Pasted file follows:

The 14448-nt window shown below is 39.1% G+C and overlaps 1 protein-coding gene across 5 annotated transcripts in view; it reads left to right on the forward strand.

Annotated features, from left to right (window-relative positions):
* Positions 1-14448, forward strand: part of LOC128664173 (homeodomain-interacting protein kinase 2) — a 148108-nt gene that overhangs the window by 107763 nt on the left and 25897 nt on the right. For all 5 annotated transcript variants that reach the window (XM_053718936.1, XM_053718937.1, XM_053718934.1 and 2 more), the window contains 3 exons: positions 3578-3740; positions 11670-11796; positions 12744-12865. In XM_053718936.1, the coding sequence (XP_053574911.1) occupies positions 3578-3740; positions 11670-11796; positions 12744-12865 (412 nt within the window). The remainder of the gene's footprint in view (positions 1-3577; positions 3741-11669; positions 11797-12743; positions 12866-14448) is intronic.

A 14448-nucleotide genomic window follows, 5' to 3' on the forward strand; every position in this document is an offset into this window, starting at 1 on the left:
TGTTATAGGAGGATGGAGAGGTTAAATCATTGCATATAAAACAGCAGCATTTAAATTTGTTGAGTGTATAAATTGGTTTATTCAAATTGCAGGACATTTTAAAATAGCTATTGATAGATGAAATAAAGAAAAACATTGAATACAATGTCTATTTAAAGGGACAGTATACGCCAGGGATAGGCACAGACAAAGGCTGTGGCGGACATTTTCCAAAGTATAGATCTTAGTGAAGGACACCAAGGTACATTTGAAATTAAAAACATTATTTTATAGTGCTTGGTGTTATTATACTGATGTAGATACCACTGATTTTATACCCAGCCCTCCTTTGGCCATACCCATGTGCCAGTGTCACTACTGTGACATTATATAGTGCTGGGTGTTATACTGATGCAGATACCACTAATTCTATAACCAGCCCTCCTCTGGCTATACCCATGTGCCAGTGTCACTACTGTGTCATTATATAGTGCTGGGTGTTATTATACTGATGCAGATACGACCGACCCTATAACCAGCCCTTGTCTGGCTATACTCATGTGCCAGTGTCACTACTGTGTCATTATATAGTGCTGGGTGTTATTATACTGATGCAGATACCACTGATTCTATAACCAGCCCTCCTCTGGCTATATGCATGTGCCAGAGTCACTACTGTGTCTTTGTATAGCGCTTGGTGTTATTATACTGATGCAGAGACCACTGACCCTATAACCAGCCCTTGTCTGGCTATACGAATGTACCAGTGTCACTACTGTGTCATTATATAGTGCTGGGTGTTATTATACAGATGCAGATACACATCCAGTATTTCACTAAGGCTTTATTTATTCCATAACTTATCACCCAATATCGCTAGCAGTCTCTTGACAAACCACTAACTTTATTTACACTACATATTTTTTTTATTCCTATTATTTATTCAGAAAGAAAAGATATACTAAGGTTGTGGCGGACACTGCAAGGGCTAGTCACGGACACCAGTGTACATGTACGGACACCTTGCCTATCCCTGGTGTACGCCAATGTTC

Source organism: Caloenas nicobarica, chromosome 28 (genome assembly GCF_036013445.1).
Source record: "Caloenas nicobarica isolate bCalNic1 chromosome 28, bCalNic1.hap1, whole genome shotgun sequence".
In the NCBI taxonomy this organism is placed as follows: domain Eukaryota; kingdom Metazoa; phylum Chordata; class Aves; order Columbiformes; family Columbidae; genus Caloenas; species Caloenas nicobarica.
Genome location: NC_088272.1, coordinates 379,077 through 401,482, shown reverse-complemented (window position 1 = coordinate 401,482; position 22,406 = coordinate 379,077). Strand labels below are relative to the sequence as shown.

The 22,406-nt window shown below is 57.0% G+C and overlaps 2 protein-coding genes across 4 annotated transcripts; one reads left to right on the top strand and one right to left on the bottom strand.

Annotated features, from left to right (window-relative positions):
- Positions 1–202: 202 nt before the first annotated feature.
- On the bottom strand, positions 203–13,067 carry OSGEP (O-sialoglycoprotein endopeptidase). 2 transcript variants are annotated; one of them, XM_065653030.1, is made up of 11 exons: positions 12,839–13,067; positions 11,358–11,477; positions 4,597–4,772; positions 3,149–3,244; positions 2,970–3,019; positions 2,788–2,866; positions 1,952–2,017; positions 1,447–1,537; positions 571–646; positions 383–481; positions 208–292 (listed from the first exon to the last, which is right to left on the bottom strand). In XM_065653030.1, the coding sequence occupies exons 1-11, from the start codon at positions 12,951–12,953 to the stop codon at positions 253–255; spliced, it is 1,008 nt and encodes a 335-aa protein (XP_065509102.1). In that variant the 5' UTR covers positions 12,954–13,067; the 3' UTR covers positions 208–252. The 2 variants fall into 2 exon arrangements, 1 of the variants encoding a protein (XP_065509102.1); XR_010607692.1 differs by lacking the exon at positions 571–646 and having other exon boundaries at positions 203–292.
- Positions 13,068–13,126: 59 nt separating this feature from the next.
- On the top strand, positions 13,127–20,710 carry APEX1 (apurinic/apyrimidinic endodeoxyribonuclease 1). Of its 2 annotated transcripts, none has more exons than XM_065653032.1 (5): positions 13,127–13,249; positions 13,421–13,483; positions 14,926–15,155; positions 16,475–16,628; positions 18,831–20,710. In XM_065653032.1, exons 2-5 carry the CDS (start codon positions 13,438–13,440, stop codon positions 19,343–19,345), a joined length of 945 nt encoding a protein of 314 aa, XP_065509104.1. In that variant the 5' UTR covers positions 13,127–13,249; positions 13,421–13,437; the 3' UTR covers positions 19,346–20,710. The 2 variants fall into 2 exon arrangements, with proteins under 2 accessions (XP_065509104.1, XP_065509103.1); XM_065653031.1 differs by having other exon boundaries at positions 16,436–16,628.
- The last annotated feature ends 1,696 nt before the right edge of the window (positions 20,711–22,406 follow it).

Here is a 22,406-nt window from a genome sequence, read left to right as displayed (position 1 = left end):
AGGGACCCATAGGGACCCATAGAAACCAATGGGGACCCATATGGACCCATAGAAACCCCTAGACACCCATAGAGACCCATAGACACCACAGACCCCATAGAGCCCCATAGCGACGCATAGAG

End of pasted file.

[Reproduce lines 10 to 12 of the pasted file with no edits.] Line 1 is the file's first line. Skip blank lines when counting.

The 22,406-nt window shown below is 57.0% G+C and overlaps 2 protein-coding genes across 4 annotated transcripts; one reads left to right on the top strand and one right to left on the bottom strand.

Annotated features, from left to right (window-relative positions):
- Positions 1–202: 202 nt before the first annotated feature.